IDF Captain (res.) Yuval Halivni, 30, was killed in a gunfight with Hamas terrorists in the city of Sderot on October 9.
Halivni, a former member of the elite Maglan unit who served as a reserves fighter for Battalion 7008, was fighting gunmen who entrenched themselves inside the city, two days after they crossed from Gaza as part of the mass invasion.
The resident of Misgav Dov, near Gedera, was buried in the Gderot Regional Cemetery on October 13.
Halivni, who worked in organizing outdoor desert camping, is survived by his wife Amit and their two-year-old son Yonatan, as well as by his parents and three siblings.
“Yuval died as a hero. The battle you died in saved the lives of residents of Sderot,” said the commander of his reserves battalion during the funeral, adding that they had been called up on October 7. “As always, you were professional and organized, a moral example to friends and the first to remark when something is not okay.”
At the funeral, famous singer Yoni Rechter sang his song “Kol Od,” a favorite of Yuval, who himself sang the song to his family at a Rosh Hashanah gathering weeks before his death.
“My Yuval, for 13 years I have been ‘Yuval’s Amit,’ almost half our lives,” said Amit, Yuval’s widow, who met him when they were both in the Scouts youth movement. “You are the king of optimism, even in the hardest of times.”
Amit recounted how her husband had saved her life two months before his death, after they suffered a stillbirth.
“I thought that was the toughest point in our lives,” she said through tears. “You waited for this child so much. I lost a lot of blood and you were my guardian angel. Thanks to you, I am now alive, and now you are not.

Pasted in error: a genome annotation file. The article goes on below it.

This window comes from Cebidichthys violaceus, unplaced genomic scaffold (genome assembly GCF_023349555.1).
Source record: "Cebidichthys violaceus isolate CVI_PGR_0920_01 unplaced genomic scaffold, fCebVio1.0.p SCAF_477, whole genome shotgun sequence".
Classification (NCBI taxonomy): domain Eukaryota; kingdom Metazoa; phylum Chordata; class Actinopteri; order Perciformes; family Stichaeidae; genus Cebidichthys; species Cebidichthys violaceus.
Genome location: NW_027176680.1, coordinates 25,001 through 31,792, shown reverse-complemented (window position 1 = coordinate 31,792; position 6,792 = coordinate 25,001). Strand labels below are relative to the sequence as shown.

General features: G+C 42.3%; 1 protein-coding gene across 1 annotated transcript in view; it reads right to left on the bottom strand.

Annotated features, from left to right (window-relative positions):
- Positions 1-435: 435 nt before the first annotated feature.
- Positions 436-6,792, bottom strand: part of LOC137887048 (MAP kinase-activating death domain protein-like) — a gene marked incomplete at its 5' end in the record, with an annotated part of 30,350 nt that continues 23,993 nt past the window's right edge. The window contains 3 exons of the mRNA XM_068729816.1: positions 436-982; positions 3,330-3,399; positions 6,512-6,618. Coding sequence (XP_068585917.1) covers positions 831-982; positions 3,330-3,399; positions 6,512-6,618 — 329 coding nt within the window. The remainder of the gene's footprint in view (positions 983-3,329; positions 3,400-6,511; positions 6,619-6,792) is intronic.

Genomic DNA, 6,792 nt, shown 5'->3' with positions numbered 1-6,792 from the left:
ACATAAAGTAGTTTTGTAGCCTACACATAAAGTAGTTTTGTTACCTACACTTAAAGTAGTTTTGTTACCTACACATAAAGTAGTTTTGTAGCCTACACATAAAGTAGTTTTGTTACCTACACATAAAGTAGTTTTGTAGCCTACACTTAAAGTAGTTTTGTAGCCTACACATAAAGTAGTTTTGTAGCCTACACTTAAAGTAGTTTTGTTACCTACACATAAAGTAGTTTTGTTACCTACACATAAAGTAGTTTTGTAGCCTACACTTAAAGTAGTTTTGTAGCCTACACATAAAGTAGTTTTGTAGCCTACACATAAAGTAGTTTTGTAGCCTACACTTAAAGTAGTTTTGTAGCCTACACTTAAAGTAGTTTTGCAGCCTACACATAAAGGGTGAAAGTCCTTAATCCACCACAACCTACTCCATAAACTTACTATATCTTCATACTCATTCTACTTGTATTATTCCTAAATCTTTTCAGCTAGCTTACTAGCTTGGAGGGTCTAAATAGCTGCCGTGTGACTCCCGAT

“It was obvious that you would be the first to pack your bag for reserve duty, even though you didn’t want to go,” she added. “You always thought about everyone else before yourself.
“I didn’t want you to be everyone’s hero; I wanted you to be my hero, our Yonatan’s hero. Now you are everyone’s. I love you as words can never describe.”
On November 12, the family gathered at Halivni’s grave to mark 30 days since his death.
“I want my kid back,” said his mother, Nirit. “The blue-eyed, gleaming guy who is all light and gentleness and innocence, who has no drop of evil and is all about goodness and benevolence.
“I want him back, for him to tell me the sentence he told me in so many conversations over the past year.
“‘Mom,’ he would tell me, ‘I want you to know that you really don’t need to worry about me. Look, I’m really really okay.'”